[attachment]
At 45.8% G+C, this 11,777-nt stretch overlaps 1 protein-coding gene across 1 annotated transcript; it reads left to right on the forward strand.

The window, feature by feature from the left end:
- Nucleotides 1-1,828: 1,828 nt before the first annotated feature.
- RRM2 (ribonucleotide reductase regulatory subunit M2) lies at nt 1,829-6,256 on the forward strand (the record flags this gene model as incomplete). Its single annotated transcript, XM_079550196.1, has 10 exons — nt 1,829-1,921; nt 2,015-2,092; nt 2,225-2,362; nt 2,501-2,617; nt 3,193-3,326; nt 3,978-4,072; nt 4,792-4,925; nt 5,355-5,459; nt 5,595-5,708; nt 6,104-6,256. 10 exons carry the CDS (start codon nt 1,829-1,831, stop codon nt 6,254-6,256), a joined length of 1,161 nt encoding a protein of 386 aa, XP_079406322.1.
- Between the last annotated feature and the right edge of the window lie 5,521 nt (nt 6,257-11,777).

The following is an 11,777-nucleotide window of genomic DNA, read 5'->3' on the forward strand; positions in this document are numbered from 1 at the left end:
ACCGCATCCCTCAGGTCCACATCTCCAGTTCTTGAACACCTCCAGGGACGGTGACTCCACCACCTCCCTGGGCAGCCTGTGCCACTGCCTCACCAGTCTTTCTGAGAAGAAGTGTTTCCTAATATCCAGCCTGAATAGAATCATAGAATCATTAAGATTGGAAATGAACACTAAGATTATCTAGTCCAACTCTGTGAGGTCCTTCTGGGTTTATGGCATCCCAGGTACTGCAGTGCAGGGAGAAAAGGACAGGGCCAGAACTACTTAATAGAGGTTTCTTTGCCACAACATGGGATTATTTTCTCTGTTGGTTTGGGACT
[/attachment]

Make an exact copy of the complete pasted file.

At 45.8% G+C, this 11,777-nt stretch overlaps 1 protein-coding gene across 1 annotated transcript; it reads left to right on the forward strand.

The window, feature by feature from the left end:
- Nucleotides 1-1,828: 1,828 nt before the first annotated feature.
- RRM2 (ribonucleotide reductase regulatory subunit M2) lies at nt 1,829-6,256 on the forward strand (the record flags this gene model as incomplete). Its single annotated transcript, XM_079550196.1, has 10 exons — nt 1,829-1,921; nt 2,015-2,092; nt 2,225-2,362; nt 2,501-2,617; nt 3,193-3,326; nt 3,978-4,072; nt 4,792-4,925; nt 5,355-5,459; nt 5,595-5,708; nt 6,104-6,256. 10 exons carry the CDS (start codon nt 1,829-1,831, stop codon nt 6,254-6,256), a joined length of 1,161 nt encoding a protein of 386 aa, XP_079406322.1.
- Between the last annotated feature and the right edge of the window lie 5,521 nt (nt 6,257-11,777).

The following is an 11,777-nucleotide window of genomic DNA, read 5'->3' on the forward strand; positions in this document are numbered from 1 at the left end:
ACCGCATCCCTCAGGTCCACATCTCCAGTTCTTGAACACCTCCAGGGACGGTGACTCCACCACCTCCCTGGGCAGCCTGTGCCACTGCCTCACCAGTCTTTCTGAGAAGAAGTGTTTCCTAATATCCAGCCTGAATAGAATCATAGAATCATTAAGATTGGAAATGAACACTAAGATTATCTAGTCCAACTCTGTGAGGTCCTTCTGGGTTTATGGCATCCCAGGTACTGCAGTGCAGGGAGAAAAGGACAGGGCCAGAACTACTTAATAGAGGTTTCTTTGCCACAACATGGGATTATTTTCTCTGTTGGTTTGGGACT